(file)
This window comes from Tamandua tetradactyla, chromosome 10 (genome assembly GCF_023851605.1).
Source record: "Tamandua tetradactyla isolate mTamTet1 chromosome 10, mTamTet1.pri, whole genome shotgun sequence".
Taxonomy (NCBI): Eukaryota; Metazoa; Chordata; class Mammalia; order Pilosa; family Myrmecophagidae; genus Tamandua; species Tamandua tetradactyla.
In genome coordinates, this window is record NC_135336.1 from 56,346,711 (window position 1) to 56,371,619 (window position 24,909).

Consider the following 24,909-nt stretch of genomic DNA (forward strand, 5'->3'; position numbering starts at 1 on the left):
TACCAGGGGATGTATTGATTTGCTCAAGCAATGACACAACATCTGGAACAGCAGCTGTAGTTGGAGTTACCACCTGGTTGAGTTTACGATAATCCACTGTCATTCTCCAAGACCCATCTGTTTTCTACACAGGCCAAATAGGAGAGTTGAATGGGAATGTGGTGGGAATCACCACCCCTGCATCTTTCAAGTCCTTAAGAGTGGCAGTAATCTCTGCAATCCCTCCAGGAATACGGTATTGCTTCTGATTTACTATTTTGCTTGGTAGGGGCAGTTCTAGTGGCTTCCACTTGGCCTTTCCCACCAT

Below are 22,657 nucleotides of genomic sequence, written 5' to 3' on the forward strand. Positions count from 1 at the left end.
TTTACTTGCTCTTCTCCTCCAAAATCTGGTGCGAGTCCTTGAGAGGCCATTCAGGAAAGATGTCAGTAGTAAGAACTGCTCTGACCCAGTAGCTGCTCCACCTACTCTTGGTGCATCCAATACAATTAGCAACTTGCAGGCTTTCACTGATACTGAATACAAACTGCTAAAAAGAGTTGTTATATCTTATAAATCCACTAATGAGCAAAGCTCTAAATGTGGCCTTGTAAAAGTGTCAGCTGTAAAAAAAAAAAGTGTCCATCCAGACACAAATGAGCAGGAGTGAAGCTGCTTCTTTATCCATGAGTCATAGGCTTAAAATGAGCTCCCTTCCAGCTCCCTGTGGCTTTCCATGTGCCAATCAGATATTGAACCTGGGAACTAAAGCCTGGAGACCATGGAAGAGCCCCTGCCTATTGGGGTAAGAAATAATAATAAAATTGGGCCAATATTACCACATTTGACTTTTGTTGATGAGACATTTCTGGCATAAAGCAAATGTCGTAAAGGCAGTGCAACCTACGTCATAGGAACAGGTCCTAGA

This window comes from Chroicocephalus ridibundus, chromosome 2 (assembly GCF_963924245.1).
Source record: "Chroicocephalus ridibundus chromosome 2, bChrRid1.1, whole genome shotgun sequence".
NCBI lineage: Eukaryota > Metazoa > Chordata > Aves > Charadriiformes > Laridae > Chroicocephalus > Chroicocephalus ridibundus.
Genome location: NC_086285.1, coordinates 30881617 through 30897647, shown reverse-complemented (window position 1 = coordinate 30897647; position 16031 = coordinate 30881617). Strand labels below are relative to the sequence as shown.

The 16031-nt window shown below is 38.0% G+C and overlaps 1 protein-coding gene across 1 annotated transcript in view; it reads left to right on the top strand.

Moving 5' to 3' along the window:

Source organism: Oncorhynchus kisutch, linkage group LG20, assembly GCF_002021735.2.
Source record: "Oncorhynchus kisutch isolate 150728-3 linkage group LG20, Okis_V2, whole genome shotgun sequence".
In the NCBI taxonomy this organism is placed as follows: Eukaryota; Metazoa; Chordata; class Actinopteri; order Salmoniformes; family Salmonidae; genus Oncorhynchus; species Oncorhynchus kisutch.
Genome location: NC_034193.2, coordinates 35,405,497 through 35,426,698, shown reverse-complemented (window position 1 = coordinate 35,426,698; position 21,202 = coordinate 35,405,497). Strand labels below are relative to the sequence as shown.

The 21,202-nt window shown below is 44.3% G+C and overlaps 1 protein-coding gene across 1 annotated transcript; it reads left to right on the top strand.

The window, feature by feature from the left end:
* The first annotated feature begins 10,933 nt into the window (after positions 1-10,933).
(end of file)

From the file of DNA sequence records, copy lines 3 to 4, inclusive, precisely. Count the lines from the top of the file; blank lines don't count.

Taxonomy (NCBI): Eukaryota; Metazoa; Chordata; class Mammalia; order Pilosa; family Myrmecophagidae; genus Tamandua; species Tamandua tetradactyla.
In genome coordinates, this window is record NC_135336.1 from 56,346,711 (window position 1) to 56,371,619 (window position 24,909).